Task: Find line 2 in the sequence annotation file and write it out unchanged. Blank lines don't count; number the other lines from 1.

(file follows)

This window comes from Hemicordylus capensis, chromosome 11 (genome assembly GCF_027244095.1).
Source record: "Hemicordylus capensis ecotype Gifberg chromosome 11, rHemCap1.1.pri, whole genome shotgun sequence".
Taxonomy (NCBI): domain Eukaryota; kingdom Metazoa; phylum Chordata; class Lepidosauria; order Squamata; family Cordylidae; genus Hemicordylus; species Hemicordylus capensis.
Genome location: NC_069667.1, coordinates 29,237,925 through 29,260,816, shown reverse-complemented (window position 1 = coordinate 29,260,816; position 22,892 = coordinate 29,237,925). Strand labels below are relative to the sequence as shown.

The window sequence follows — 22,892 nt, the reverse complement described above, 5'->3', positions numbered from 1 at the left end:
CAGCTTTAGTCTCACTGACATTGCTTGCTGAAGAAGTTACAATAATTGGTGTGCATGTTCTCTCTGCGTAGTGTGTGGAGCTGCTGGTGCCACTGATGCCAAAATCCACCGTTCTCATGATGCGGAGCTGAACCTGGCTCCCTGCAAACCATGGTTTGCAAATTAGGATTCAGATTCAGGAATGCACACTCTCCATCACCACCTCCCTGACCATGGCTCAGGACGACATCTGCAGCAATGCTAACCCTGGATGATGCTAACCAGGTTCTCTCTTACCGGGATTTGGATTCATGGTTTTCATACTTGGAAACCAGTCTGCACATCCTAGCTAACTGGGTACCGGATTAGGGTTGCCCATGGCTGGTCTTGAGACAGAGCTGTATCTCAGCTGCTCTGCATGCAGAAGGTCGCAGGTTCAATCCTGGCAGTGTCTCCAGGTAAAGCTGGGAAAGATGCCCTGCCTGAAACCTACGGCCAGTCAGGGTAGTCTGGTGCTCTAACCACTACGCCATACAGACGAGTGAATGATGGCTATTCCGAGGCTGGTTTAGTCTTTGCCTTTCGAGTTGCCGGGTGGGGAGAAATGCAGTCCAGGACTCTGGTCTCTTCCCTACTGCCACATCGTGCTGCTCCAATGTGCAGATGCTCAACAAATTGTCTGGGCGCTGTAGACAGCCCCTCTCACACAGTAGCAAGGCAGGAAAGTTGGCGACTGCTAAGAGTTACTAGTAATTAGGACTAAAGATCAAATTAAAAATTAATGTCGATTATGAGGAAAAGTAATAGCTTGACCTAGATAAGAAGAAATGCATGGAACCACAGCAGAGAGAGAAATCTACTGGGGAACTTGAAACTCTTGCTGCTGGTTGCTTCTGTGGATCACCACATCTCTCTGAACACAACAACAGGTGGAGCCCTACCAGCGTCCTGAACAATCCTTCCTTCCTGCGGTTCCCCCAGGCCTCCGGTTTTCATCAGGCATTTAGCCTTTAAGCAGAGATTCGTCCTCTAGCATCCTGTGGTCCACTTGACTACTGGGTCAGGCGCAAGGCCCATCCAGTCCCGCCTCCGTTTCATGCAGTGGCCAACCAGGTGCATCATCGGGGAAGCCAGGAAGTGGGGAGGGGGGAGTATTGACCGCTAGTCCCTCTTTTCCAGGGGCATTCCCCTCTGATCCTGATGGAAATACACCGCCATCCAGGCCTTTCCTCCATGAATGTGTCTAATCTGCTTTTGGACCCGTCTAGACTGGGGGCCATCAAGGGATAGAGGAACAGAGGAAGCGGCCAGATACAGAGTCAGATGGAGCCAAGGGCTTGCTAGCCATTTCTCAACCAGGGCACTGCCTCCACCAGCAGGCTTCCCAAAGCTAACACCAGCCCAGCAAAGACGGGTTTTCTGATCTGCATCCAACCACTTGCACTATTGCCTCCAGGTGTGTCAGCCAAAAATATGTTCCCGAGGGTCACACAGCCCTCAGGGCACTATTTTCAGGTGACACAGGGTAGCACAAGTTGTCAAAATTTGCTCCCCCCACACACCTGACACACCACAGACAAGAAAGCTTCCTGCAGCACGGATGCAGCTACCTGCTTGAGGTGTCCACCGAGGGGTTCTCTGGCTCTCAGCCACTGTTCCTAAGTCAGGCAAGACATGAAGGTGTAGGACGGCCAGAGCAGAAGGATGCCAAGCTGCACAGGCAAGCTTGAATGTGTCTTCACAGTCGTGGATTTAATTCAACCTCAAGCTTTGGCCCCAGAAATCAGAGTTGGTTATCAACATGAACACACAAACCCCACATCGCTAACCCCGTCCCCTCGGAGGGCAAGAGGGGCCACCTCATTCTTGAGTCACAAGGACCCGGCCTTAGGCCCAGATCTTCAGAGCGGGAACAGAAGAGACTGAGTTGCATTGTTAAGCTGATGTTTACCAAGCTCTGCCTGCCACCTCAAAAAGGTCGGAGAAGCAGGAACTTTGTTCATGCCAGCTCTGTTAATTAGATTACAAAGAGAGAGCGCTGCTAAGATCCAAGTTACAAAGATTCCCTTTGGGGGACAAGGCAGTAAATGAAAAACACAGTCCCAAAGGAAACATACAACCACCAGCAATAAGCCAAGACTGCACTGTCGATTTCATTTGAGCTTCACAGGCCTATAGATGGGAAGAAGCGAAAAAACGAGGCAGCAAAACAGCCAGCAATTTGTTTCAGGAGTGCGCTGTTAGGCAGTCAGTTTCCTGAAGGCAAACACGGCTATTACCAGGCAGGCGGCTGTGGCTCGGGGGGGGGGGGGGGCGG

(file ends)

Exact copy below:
Source record: "Hemicordylus capensis ecotype Gifberg chromosome 11, rHemCap1.1.pri, whole genome shotgun sequence".